Yet another endangered species–peyote. For a little change of pace and educational purposes for the curious, I have determined to post a bit about what I have learned of this incredible plant from conversations with knowledgeable others.
San Luis Potosí is the state with a capitol city of the same name immediately to the north and east of the state in which I live. That state is home to the indigenous Huichol people. Peyote is sacred in the Huichol culture. Their word for it is hicuri, which sounds very much like the English word “hickory.” The Huichol eat massive quantities of the plant in connection with their spiritual ceremonies.
But let me not take up space here when this 2007 article from signonsandiego.com summarizes the current peyote situation far better than I could. The scenario described in this 2007 piece continues apace today, abated only a bit by norteamericano fear of coming into Mexico at all.
The state of San Luis Potosí is the scene of the most extraordinary experiences that I have had in Mexico to date. So consider this entry a rare one along the lines of “my most excellent Mexican adventure,” the type of entry I try to keep to a minimum now.
Last year I had the pleasure of camping out for several days in the Valle del Salado below the sacred mountain of Cerro del Quemado mentioned in the article. That is peyote country for sure.
Searching for peyote in the chaparral there is very much akin to searching for mushrooms. The plant is very difficult to see, growing as it does at the base of woody scrub. Peyote grows at ground level. The plants take ten years and more to mature to the point where they become interesting to human beings.
Harvesting one is properly done by digging around the head of the plant and cutting it off, leaving the roots to regenerate another plant. Fishing line is a good tool for this. Therein lies the problem with people simply ripping the whole plant out of the ground. (My preservationist statement of the day.)
Technically speaking, the privilege of harvesting the peyote plant is reserved to the Huichol people. There is no enforcement of that restriction in San Luis Potosí for the reason that peyote tourists contribute so much to the economy up there. Furthermore, it is of course true that the Mexican attitude toward mind-altering substances is a bit more laissez faire than up north.
It is a more serious proposition, however, to harvest peyote and attempt to haul it out of the state of San Luis Potosí. My advice on that is simply do not get caught. I myself hit a roadblock on the way out of the area and went through the obligatory search of my person and the truck, probably because of my hair and general goofy appearance. But just try bitching about profiling to a Mexican federale and see how far that gets you.
Now, that remark requires me to digress for a moment in all fairness. I have met people who have driven all over Mexico and never hit a check point. I cannot explain that. I hit them all the time. It might be the army. I hit an army check point within 30 minutes after crossing the border back when. It might be the federales. It might be local law enforcement, which is by far the worst. I have had no problem with the army. Frankly, my experience with the federales has been great.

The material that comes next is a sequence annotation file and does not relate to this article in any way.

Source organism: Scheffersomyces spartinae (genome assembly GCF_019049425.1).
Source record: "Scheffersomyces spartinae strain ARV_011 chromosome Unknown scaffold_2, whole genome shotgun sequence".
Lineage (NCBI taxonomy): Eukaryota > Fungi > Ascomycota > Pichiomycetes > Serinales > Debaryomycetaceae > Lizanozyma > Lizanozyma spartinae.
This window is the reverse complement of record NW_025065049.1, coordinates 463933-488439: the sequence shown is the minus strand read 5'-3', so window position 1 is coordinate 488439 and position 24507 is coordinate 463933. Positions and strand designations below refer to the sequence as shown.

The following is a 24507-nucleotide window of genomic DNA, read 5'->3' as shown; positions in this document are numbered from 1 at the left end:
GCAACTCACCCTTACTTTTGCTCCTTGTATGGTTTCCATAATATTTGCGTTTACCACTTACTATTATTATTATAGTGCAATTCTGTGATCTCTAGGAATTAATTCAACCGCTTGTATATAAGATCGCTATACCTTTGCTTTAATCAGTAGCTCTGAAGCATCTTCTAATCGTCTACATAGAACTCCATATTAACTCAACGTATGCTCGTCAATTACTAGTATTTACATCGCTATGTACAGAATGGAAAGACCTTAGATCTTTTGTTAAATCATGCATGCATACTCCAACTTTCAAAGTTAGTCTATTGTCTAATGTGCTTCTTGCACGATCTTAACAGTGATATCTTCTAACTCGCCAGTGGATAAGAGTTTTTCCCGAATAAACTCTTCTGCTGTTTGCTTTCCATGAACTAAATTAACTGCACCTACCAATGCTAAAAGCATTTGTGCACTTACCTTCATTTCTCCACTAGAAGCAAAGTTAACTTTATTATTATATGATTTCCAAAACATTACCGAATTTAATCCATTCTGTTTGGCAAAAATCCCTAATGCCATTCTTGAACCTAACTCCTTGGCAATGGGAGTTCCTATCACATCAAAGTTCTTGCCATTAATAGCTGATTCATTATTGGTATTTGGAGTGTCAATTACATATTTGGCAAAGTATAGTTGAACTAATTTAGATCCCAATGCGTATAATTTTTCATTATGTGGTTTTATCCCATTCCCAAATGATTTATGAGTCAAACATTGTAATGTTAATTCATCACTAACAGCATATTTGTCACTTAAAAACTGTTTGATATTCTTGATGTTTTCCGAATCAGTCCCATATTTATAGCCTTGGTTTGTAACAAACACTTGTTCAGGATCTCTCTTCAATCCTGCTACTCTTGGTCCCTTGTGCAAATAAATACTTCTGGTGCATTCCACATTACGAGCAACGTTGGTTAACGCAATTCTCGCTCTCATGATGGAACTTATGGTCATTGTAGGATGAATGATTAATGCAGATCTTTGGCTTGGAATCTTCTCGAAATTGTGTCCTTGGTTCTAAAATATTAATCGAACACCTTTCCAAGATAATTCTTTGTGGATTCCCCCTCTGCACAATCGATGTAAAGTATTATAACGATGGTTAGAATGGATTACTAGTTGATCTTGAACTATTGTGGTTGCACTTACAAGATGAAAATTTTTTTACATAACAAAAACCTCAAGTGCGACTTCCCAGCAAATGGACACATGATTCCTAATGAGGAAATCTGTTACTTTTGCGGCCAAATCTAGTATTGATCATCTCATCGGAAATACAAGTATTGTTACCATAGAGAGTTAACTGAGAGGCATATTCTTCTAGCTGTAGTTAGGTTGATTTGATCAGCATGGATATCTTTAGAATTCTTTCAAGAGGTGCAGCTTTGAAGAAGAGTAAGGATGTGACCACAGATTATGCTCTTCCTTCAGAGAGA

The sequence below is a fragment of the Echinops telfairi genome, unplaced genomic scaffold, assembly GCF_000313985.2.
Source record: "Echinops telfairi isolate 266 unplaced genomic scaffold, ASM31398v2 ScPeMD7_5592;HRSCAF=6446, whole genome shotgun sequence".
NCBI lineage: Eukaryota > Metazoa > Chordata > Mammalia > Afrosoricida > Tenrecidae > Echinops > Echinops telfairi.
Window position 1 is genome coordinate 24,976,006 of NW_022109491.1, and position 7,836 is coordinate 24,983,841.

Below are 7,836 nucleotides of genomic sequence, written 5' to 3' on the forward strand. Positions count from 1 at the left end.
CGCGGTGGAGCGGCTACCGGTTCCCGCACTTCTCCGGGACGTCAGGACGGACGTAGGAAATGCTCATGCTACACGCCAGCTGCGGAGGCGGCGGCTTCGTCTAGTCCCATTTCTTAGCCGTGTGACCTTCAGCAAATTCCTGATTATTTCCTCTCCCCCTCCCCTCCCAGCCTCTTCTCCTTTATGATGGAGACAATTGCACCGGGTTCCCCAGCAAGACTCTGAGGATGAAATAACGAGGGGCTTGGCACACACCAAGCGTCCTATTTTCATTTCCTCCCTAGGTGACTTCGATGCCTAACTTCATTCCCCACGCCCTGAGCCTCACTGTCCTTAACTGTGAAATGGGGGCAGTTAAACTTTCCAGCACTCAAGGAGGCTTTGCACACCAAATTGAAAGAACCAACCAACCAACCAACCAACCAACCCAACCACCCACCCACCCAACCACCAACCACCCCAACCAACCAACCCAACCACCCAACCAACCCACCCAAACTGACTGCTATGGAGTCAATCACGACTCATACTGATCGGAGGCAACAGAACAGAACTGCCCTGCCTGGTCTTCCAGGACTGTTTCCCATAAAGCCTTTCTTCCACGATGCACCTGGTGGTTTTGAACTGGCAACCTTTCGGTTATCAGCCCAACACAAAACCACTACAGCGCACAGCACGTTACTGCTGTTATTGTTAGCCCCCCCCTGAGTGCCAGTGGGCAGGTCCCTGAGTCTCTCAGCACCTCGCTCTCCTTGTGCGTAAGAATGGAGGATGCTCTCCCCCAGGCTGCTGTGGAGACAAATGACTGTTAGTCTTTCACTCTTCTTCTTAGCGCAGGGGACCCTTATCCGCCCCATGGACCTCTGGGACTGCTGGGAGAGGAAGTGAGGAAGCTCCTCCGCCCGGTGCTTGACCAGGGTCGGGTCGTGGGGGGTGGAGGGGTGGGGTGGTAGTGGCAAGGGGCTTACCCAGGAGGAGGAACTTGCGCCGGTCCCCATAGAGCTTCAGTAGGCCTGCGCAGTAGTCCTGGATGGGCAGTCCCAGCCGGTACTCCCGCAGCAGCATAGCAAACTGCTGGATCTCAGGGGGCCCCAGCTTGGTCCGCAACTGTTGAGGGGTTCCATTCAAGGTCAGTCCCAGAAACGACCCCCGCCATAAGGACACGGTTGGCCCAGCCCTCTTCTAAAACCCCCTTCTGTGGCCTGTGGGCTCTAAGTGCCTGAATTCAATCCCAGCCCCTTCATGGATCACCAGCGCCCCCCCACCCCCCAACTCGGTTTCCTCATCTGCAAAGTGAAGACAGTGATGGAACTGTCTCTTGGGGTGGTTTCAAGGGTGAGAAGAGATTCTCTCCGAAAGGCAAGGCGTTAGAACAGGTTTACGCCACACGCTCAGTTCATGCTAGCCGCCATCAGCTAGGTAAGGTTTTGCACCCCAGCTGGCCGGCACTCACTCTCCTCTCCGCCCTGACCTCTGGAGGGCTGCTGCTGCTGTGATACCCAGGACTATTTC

In this particular case, when I assured the federales that I did not have any peyote shoved up my ass, we had a great laugh and chatted for awhile. One assured me that they had no intention of searching me that thoroughly. They were only interested in whether I was armed.
Where were we here? Ah, yes.
Then it was the back mountain road to the old Spanish mining town of Real de Catorce, a place not for everyone but certainly a place for me.
Real de Catorce’s Hotel San Francisco had a communal shower for the guests. How do I say that without conveying the wrong impression? This half ghost town was our staging place for our ascent of Cerro del Quemado.
In this photo taken atop Quemado, the Valle del Salado where we initially camped is in the background. One has to pay off the Huichol in order to climb up there, a few pesos well worth it. They hold an annual pilgrimage for Huichol only to the top of the mountain and then sit around in convocation while they fill themselves to the brim with peyote.
Here is what it looks like after harvesting. By the way, none of these photos are mine. I was able to secure these pictures from a Belgian backpacker.
One has to remove the black seeds from the plant, seeds formerly located where the gouge marks are on the heads in the middle photo. You can take out a tooth with one of those seeds.
Then one sections it up into edible portions. Or make tea with it. I am told that it is not quite as bitter as the article cited may suggest.
I compared the search for peyote above to the search for mushrooms, but I think it would be fair to say that the plant is a far more powerful psychedelic than are magic mushrooms. I am sure every individuals reaction would be different, however.